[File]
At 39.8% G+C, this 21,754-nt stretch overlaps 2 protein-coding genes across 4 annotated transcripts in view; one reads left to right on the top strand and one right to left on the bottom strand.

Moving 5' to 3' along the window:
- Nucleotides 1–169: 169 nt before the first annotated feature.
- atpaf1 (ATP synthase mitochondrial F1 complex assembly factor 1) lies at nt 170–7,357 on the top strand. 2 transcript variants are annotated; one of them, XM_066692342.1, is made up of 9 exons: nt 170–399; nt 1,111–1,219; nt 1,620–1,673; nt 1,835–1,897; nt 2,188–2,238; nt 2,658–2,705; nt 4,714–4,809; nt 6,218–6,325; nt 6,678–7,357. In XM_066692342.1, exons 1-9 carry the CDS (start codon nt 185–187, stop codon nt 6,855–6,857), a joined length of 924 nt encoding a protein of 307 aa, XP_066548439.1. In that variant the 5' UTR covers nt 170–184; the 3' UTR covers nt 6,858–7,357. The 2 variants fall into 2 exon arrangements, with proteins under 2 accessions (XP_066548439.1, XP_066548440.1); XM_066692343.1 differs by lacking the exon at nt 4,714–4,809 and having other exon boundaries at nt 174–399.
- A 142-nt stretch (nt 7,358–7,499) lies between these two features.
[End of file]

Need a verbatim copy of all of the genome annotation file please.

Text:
At 39.8% G+C, this 21,754-nt stretch overlaps 2 protein-coding genes across 4 annotated transcripts in view; one reads left to right on the top strand and one right to left on the bottom strand.

Moving 5' to 3' along the window:
- Nucleotides 1–169: 169 nt before the first annotated feature.
- atpaf1 (ATP synthase mitochondrial F1 complex assembly factor 1) lies at nt 170–7,357 on the top strand. 2 transcript variants are annotated; one of them, XM_066692342.1, is made up of 9 exons: nt 170–399; nt 1,111–1,219; nt 1,620–1,673; nt 1,835–1,897; nt 2,188–2,238; nt 2,658–2,705; nt 4,714–4,809; nt 6,218–6,325; nt 6,678–7,357. In XM_066692342.1, exons 1-9 carry the CDS (start codon nt 185–187, stop codon nt 6,855–6,857), a joined length of 924 nt encoding a protein of 307 aa, XP_066548439.1. In that variant the 5' UTR covers nt 170–184; the 3' UTR covers nt 6,858–7,357. The 2 variants fall into 2 exon arrangements, with proteins under 2 accessions (XP_066548439.1, XP_066548440.1); XM_066692343.1 differs by lacking the exon at nt 4,714–4,809 and having other exon boundaries at nt 174–399.
- A 142-nt stretch (nt 7,358–7,499) lies between these two features.